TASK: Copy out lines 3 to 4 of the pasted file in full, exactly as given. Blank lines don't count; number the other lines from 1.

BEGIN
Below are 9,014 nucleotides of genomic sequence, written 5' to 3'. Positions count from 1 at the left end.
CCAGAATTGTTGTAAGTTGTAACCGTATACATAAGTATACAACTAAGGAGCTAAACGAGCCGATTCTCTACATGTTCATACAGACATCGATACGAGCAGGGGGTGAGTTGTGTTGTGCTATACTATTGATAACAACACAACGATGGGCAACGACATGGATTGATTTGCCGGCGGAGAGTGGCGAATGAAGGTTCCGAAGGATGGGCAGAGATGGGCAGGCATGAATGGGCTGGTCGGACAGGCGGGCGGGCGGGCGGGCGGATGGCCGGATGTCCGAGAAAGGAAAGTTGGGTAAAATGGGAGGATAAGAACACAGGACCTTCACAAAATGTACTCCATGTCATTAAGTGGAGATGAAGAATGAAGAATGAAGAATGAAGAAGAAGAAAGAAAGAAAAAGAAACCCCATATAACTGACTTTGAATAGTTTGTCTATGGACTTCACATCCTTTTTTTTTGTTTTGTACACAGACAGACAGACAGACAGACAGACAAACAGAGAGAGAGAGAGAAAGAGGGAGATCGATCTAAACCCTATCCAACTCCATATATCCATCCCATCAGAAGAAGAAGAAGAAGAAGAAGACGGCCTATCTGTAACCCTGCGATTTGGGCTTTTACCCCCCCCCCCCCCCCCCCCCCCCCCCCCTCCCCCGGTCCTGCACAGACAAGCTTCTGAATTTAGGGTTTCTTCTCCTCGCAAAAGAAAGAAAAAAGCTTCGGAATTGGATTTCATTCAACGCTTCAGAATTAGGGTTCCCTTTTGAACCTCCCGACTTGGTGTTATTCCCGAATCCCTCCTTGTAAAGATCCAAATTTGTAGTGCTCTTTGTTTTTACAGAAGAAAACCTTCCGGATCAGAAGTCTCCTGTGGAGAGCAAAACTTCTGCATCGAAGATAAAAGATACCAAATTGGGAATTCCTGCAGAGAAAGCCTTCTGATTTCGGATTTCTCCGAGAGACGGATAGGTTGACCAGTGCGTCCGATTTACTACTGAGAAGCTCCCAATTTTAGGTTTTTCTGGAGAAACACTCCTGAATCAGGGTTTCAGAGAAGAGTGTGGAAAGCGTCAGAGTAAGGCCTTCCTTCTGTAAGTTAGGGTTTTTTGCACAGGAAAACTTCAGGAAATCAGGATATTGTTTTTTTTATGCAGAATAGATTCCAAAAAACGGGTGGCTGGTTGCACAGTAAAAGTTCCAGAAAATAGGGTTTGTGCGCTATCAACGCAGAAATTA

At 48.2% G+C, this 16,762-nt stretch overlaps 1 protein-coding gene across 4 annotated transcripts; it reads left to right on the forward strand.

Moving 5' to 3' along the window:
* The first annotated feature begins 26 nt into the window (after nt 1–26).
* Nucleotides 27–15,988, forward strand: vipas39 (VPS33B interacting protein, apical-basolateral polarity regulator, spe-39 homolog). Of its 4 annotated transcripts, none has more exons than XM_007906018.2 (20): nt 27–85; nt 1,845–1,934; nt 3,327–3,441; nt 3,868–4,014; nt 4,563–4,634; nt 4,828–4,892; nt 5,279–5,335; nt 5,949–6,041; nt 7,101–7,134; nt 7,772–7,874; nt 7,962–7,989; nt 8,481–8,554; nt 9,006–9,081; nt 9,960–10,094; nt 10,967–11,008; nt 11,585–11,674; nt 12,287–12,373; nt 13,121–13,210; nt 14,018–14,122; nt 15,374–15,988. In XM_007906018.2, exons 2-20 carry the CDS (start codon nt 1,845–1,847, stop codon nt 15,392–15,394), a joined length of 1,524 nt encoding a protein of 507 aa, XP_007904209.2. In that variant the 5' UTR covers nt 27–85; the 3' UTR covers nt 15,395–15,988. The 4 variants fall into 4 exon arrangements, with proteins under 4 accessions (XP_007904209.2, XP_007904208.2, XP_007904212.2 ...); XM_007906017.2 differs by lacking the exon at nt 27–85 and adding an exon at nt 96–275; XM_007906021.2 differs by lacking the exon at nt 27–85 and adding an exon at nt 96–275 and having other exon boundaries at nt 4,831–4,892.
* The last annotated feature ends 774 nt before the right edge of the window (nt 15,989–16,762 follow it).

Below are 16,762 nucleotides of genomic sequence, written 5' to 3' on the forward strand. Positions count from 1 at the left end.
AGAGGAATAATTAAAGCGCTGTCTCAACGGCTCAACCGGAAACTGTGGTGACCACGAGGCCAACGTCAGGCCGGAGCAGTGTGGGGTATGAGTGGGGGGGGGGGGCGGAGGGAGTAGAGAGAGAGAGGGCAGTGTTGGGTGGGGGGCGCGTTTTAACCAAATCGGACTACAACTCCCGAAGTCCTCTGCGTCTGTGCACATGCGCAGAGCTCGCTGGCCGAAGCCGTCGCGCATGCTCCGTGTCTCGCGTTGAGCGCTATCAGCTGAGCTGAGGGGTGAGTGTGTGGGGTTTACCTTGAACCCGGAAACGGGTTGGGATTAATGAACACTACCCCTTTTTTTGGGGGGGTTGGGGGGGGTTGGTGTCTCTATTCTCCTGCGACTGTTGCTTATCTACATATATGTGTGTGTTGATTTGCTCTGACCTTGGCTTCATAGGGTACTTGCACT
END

At 48.2% G+C, this 16,762-nt stretch overlaps 1 protein-coding gene across 4 annotated transcripts; it reads left to right on the forward strand.

Moving 5' to 3' along the window: